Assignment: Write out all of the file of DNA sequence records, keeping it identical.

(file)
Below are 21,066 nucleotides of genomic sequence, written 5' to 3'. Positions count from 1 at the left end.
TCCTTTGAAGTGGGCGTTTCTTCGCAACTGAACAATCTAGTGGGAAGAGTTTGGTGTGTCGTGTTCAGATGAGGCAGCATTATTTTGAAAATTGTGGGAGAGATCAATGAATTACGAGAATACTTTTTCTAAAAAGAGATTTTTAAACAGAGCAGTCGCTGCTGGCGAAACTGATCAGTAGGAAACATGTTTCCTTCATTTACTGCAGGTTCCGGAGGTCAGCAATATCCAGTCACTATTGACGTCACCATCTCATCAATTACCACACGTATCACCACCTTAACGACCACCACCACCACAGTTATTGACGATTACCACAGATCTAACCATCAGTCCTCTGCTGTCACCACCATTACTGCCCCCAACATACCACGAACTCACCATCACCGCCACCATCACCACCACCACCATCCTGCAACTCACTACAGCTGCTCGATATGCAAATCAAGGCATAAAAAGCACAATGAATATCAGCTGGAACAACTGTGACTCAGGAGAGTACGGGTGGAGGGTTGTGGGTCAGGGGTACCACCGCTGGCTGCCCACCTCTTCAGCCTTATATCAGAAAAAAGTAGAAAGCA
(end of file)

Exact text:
Below are 21,066 nucleotides of genomic sequence, written 5' to 3'. Positions count from 1 at the left end.
TCCTTTGAAGTGGGCGTTTCTTCGCAACTGAACAATCTAGTGGGAAGAGTTTGGTGTGTCGTGTTCAGATGAGGCAGCATTATTTTGAAAATTGTGGGAGAGATCAATGAATTACGAGAATACTTTTTCTAAAAAGAGATTTTTAAACAGAGCAGTCGCTGCTGGCGAAACTGATCAGTAGGAAACATGTTTCCTTCATTTACTGCAGGTTCCGGAGGTCAGCAATATCCAGTCACTATTGACGTCACCATCTCATCAATTACCACACGTATCACCACCTTAACGACCACCACCACCACAGTTATTGACGATTACCACAGATCTAACCATCAGTCCTCTGCTGTCACCACCATTACTGCCCCCAACATACCACGAACTCACCATCACCGCCACCATCACCACCACCACCATCCTGCAACTCACTACAGCTGCTCGATATGCAAATCAAGGCATAAAAAGCACAATGAATATCAGCTGGAACAACTGTGACTCAGGAGAGTACGGGTGGAGGGTTGTGGGTCAGGGGTACCACCGCTGGCTGCCCACCTCTTCAGCCTTATATCAGAAAAAAGTAGAAAGCA